What exactly does a coordinator do?

It’s a job title that appears everywhere, while it’s difficult to clearly identify the specific tasks of the “project coordinator”. What does this employee do exactly?

Basically, a coordinator is a team leader. He creates the right conditions for execution of various projects. He coordinates the different players involved in the project from a specification established with a customer or manager.

Material and human resources team leader

“I get involved in just about every phase of a project,” explains Barbara Le Dru, project coordinator at Eudonet Canada. “From the early project phases during analysis/need expression through the testing phase and to the start of production (project delivery). I also do a lot of follow-up, because project coordination is primarily about connecting the production team to the client.”

Practically speaking, a coordinator researches, organizes and leads the resources necessary for achievement of its deliverables. His responsibility is coordination and management of all aspects of a project’s implementation. On a daily basis he ensures that the calendar established is respected. “I coordinate, I brief the teams, I do quality control, I get approvals from my superiors and I launch the projects online,” says Marion Barré, project coordinator with Ardenne.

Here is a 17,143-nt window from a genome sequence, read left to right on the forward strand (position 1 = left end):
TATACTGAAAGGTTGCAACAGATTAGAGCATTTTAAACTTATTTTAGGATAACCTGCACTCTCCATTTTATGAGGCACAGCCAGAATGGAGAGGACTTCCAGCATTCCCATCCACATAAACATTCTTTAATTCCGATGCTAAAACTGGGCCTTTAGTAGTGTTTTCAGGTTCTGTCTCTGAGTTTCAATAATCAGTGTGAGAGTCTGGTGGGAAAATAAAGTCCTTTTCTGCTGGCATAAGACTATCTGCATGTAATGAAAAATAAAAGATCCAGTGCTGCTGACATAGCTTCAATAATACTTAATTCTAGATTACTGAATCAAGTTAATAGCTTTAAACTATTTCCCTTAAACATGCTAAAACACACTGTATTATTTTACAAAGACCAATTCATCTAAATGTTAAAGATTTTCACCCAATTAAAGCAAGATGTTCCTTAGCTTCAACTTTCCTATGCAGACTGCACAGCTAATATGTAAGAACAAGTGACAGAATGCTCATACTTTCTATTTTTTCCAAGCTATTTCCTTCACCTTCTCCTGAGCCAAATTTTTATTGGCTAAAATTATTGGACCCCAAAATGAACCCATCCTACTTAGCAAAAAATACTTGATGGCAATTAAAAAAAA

Adaptability, listening and organization

Project coordination is a promising area of employment that is far from experiencing a crisis, since many business sectors need this function to meet the demands of their customers. Is the key then to know how to adapt to all types of industry?

“I think that a good project coordinator is a person who masters a methodology that is transferable to all sectors, or at least to a specific methodology – such as that specific to computers. Above all, you have to have a capacity to listen, because the vision of a project is specific to each. It is important to hear and understand the customer’s need. A good dose of organization and a keen sense of communication and diplomacy are also important,” Barbara Le Dru emphasizes.

“In my opinion, this function requires dynamism and an ability to manage several projects at the same time,” concludes Marion Barré.

Depending on the size of the company they work for, project coordinators may work alone or there may be several of them to manage projects and production teams. Within the company, they are themselves headed by project managers, chiefs and directors, always depending on the size of the organization.

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